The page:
An animated sequel that doesn’t byte.
In no small feat, Ralph Breaks the Internet is a sweet, funny and worthy follow-up to the Oscar-nominated 2012 Wreck-It Ralph. The sequel finds room to grow on the original film’s premise by exploring not only a larger world beyond video games but also new and more complicated dimensions to the core friendship at the heart of these movies.
Gaming remains a factor this time around — especially when Ralph (John C. Reilly) and Vanellope’s (Sarah Silverman) online journey leads them into the absurdly dangerous and over-the-top GTA-style game Slaughter Race — and the quest to save Vanellope’s “home” Sugar Rush from extinction is the plot’s main objective. But the Internet, as the movie’s title makes obvious, is the main subject of this keen parody, and this shifts the focus from the past (nostalgia for classic games) to the present. Everything from viral videos to the dark web to online shopping gets ribbed here.
Poking fun at the Internet isn’t exactly a novel idea at this point in time, so as cute and funny as it is to see Ralph Breaks the Internet poke fun at popular viral videos and online behavior, the film gets far more mileage and bigger laughs with its observations on its parent studio. Ralph and Vanellope’s visit to (the very real) OhMyDisney.com provides a steady stream of Easter eggs and hilarious meta commentary on Marvel, Star Wars and other Disney properties.
But the inarguable highlight of all this Mouse House-mocking is the significant role played here by a large contingent of Disney Princesses. The Ralph sequel gets its biggest laughs in sequences where all the cliches and outdated elements associated with these animated icons are royally and uproariously sent up and addressed head-on. These are the moments — funny, yet substantive and cuttingly insightful — that will remain in the collective memory long after Ralph Breaks the Internet leaves theaters and many of its meme jokes lose their relevance.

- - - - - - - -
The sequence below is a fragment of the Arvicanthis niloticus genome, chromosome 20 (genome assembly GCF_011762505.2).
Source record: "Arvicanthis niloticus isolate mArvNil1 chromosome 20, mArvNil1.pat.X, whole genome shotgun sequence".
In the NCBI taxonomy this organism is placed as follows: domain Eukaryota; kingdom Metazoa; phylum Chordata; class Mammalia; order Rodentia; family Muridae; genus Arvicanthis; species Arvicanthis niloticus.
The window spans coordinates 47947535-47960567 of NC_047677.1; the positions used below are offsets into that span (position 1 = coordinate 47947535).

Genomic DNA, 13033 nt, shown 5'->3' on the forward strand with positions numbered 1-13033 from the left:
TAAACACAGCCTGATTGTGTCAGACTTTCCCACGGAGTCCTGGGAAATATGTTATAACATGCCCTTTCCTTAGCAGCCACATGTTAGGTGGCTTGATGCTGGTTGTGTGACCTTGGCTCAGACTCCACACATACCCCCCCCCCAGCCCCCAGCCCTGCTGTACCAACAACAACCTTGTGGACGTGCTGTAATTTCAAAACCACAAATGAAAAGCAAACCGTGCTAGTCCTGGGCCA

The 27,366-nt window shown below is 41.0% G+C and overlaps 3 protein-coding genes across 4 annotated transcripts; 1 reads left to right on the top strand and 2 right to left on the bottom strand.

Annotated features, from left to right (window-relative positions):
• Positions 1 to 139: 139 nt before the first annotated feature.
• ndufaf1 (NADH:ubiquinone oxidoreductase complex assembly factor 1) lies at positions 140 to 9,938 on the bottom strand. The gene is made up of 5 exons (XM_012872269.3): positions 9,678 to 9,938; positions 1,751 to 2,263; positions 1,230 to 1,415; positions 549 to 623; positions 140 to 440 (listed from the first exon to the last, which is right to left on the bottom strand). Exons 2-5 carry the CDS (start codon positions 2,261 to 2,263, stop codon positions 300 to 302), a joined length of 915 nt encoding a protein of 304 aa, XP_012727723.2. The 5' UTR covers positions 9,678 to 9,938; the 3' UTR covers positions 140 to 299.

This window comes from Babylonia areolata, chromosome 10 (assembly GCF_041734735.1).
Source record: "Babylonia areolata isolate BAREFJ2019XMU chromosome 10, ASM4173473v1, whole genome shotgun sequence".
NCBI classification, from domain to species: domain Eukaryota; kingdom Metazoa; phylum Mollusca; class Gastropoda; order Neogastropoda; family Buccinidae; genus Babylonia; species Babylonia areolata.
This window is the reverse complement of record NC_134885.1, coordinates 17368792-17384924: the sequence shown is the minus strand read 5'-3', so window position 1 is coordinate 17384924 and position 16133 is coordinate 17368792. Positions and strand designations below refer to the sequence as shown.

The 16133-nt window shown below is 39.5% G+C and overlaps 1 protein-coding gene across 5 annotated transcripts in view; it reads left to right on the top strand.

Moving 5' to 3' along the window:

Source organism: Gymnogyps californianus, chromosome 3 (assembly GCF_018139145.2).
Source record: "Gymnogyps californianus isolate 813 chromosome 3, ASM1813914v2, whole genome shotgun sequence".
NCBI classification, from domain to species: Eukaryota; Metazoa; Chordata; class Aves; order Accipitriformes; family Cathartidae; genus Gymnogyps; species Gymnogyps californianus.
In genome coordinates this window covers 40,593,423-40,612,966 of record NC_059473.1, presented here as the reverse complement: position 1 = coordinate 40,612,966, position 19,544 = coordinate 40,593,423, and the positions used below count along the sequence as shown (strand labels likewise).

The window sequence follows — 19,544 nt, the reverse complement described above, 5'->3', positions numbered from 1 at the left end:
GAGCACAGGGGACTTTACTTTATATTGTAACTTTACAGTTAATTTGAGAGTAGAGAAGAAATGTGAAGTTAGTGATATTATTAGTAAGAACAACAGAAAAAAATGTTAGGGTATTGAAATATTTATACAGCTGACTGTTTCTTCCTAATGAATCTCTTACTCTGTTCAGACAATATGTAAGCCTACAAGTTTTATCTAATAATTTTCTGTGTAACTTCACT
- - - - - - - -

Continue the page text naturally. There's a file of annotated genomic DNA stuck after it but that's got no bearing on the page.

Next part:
Ralph and Vanellope also cross paths with two new characters who are each entertaining additions in their own ways. In what’s likely a nod to her big-screen roots in the Fast and Furious franchise, Gal Gadot shines as Shank, the oh-so-cool, badass anti-hero of Slaughter Race. She starts off as an antagonist of sorts but, in true Fast and Furious fashion, proves she’s a more sympathetic figure than was initially evident. Meanwhile, Taraji P. Henson goes big in the showy role of Yesss, a trending algorithm who knows how to exploit any online phenomenon. Yesss gets a few more laughs in the long run, but Shank proves more pivotal to the proceedings thanks to the influential bond she forges with Vanellope.
For all its chiding of the web, Ralph Breaks the Internet actually provides a very moving message about online bullying. Ralph discovers not just the fun and silly parts of life online but endures its most negative and hurtful aspects as well. The film’s true pathos, however, stems from the course Ralph and Vanellope’s friendship takes once they leave the small and repetitive world of Litwak’s Arcade and are exposed to the range of experiences that the larger and more exciting realm of the internet offers. And like any small-town kid curious about what life is like outside her mundane, provincial life (or Princess Jasmine, for that matter), Vanellope becomes fascinated by what this big, new world has to offer.
Ralph, remember, is not just Vanellope’s best friend but also her pseudo-big brother and guardian figure. But Ralph’s neediness and insecurities — coupled with his natural tendency to wreck things — push his bond with Vanellope to its breaking point in some of the movie’s most dramatic, poignant moments, brought to life in an action-packed final act where Ralph’s dunderheaded actions literally break the internet. It’s the signature mixture of action, humor, and heartstring-tugging that Disney Animation Studios does so well.